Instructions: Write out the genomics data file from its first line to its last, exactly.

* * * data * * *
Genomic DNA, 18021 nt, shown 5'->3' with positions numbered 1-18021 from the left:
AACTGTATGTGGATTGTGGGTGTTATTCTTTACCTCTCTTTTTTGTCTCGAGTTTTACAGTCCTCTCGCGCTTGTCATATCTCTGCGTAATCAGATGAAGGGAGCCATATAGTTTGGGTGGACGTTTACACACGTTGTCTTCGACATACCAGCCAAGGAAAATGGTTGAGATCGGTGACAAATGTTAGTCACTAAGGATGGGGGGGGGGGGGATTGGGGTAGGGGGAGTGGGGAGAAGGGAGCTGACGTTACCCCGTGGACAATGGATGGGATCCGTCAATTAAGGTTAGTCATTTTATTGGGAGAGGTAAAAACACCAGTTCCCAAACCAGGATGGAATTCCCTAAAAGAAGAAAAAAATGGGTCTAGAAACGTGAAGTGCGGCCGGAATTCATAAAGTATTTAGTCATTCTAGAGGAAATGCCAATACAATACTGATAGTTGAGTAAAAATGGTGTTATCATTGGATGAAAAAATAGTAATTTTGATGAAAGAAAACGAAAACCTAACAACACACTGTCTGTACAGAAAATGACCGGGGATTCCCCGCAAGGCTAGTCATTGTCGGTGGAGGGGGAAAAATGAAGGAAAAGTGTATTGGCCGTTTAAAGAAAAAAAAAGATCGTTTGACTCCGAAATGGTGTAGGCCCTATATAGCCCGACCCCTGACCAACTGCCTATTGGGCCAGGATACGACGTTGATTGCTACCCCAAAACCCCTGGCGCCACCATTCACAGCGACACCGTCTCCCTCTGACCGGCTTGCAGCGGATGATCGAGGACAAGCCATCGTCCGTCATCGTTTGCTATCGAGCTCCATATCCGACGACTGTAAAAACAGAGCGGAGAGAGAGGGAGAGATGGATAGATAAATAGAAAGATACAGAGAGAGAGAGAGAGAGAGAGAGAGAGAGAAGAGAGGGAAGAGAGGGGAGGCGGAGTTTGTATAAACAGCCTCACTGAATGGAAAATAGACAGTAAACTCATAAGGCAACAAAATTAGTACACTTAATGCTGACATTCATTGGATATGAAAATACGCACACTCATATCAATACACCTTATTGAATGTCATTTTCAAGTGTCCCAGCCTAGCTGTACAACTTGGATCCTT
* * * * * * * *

Genomic DNA, 18021 nt, shown 5'->3' with positions numbered 1-18021 from the left:
AACTGTATGTGGATTGTGGGTGTTATTCTTTACCTCTCTTTTTTGTCTCGAGTTTTACAGTCCTCTCGCGCTTGTCATATCTCTGCGTAATCAGATGAAGGGAGCCATATAGTTTGGGTGGACGTTTACACACGTTGTCTTCGACATACCAGCCAAGGAAAATGGTTGAGATCGGTGACAAATGTTAGTCACTAAGGATGGGGGGGGGGGGGATTGGGGTAGGGGGAGTGGGGAGAAGGGAGCTGACGTTACCCCGTGGACAATGGATGGGATCCGTCAATTAAGGTTAGTCATTTTATTGGGAGAGGTAAAAACACCAGTTCCCAAACCAGGATGGAATTCCCTAAAAGAAGAAAAAAATGGGTCTAGAAACGTGAAGTGCGGCCGGAATTCATAAAGTATTTAGTCATTCTAGAGGAAATGCCAATACAATACTGATAGTTGAGTAAAAATGGTGTTATCATTGGATGAAAAAATAGTAATTTTGATGAAAGAAAACGAAAACCTAACAACACACTGTCTGTACAGAAAATGACCGGGGATTCCCCGCAAGGCTAGTCATTGTCGGTGGAGGGGGAAAAATGAAGGAAAAGTGTATTGGCCGTTTAAAGAAAAAAAAAGATCGTTTGACTCCGAAATGGTGTAGGCCCTATATAGCCCGACCCCTGACCAACTGCCTATTGGGCCAGGATACGACGTTGATTGCTACCCCAAAACCCCTGGCGCCACCATTCACAGCGACACCGTCTCCCTCTGACCGGCTTGCAGCGGATGATCGAGGACAAGCCATCGTCCGTCATCGTTTGCTATCGAGCTCCATATCCGACGACTGTAAAAACAGAGCGGAGAGAGAGGGAGAGATGGATAGATAAATAGAAAGATACAGAGAGAGAGAGAGAGAGAGAGAGAGAGAGAAGAGAGGGAAGAGAGGGGAGGCGGAGTTTGTATAAACAGCCTCACTGAATGGAAAATAGACAGTAAACTCATAAGGCAACAAAATTAGTACACTTAATGCTGACATTCATTGGATATGAAAATACGCACACTCATATCAATACACCTTATTGAATGTCATTTTCAAGTGTCCCAGCCTAGCTGTACAACTTGGATCCTT